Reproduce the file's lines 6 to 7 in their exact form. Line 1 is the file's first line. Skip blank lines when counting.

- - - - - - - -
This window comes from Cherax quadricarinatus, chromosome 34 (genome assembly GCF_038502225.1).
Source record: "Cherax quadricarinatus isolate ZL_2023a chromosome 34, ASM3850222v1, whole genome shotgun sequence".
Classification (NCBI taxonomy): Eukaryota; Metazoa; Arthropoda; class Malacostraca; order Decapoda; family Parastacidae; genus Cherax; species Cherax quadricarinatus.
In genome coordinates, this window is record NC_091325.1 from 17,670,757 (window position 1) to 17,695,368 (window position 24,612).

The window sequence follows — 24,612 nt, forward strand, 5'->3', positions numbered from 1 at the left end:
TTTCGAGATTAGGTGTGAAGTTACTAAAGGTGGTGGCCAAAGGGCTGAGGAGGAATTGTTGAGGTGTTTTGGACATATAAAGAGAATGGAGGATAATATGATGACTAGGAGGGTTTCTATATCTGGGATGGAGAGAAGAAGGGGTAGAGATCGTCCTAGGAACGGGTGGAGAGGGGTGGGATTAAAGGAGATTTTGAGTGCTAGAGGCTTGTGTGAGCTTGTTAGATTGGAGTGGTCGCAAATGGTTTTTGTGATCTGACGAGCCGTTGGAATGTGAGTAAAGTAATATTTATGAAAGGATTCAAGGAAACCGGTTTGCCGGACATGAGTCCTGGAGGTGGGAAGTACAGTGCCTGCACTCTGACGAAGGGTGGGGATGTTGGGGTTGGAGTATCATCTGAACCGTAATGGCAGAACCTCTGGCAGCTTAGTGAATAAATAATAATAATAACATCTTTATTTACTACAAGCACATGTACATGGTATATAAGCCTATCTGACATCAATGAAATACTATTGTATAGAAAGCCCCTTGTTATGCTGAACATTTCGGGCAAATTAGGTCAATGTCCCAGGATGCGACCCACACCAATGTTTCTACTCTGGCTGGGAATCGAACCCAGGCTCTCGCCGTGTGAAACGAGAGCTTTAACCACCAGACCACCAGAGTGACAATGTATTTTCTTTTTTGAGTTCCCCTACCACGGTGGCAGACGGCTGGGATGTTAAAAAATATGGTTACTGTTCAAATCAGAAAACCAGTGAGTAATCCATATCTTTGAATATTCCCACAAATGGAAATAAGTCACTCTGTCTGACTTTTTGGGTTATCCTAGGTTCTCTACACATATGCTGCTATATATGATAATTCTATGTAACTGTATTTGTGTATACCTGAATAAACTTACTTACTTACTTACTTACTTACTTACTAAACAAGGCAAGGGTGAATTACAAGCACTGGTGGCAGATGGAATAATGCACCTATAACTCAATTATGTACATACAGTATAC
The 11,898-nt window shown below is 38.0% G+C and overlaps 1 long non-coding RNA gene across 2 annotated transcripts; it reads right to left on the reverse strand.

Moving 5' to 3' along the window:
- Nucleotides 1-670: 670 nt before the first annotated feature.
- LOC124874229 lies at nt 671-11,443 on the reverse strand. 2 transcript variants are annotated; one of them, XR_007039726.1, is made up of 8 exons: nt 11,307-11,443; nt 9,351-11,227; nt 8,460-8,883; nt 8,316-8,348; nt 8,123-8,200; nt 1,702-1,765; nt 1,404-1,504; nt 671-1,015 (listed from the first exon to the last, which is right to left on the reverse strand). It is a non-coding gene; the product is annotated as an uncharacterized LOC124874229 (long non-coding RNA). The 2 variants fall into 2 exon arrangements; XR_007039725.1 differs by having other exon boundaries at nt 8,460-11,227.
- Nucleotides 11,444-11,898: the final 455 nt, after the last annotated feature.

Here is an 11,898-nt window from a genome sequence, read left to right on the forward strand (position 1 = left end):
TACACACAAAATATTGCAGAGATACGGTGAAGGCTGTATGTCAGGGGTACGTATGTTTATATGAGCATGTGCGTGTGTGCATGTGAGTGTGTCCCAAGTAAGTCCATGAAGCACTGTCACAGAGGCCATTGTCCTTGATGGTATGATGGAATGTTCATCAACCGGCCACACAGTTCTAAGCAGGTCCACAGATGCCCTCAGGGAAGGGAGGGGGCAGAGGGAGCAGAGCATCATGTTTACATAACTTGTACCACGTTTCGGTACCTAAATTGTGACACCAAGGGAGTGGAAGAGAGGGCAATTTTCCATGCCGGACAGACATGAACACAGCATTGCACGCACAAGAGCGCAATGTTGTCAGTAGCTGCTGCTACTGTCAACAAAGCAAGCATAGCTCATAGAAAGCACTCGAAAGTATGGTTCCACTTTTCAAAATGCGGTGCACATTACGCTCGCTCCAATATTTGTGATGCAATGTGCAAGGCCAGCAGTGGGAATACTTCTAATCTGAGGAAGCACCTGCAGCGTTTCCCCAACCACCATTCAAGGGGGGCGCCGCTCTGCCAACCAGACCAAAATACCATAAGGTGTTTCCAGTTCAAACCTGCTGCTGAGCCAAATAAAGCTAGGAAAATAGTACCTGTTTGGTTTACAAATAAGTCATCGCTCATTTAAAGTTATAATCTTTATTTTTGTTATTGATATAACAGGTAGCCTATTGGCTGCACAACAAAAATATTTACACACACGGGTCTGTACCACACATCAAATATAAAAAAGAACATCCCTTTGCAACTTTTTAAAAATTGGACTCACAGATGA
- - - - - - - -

TTTCGAGATTAGGTGTGAAGTTACTAAAGGTGGTGGCCAAAGGGCTGAGGAGGAATTGTTGAGGTGTTTTGGACATATAAAGAGAATGGAGGATAATATGATGACTAGGAGGGTTTCTATATCTGGGATGGAGAGAAGAAGGGGTAGAGATCGTCCTAGGAACGGGTGGAGAGGGGTGGGATTAAAGGAGATTTTGAGTGCTAGAGGCTTGTGTGAGCTTGTTAGATTGGAGTGGTCGCAAATGGTTTTTGTGATCTGACGAGCCGTTGGAATGTGAGTAAAGTAATATTTATGAAAGGATTCAAGGAAACCGGTTTGCCGGACATGAGTCCTGGAGGTGGGAAGTACAGTGCCTGCACTCTGACGAAGGGTGGGGATGTTGGGGTTGGAGTATCATCTGAACCGTAATGGCAGAACCTCTGGCAGCTTAGTGAATAAATAATAATAATAACATCTTTATTTACTACAAGCACATGTACATGGTATATAAGCCTATCTGACATCAATGAAATACTATTGTATAGAAAGCCCCTTGTTATGCTGAACATTTCGGGCAAATTAGGTCAATGTCCCAGGATGCGACCCACACCAATGTTTCTACTCTGGCTGGGAATCGAACCCAGGCTCTCGCCGTGTGAAACGAGAGCTTTAACCACCAGACCACCAGAGTGACAATGTATTTTCTTTTTTGAGTTCCCCTACCACGGTGGCAGACGGCTGGGATGTTAAAAAATATGGTTACTGTTCAAATCAGAAAACCAGTGAGTAATCCATATCTTTGAATATTCCCACAAATGGAAATAAGTCACTCTGTCTGACTTTTTGGGTTATCCTAGGTTCTCTACACATATGCTGCTATATATGATAATTCTATGTAACTGTATTTGTGTATACCTGAATAAACTTACTTACTTACTTACTTACTTACTTACTAAACAAGGCAAGGGTGAATTACAAGCACTGGTGGCAGATGGAATAATGCACCTATAACTCAATTATGTACATACAGTATAC
The 11,898-nt window shown below is 38.0% G+C and overlaps 1 long non-coding RNA gene across 2 annotated transcripts; it reads right to left on the reverse strand.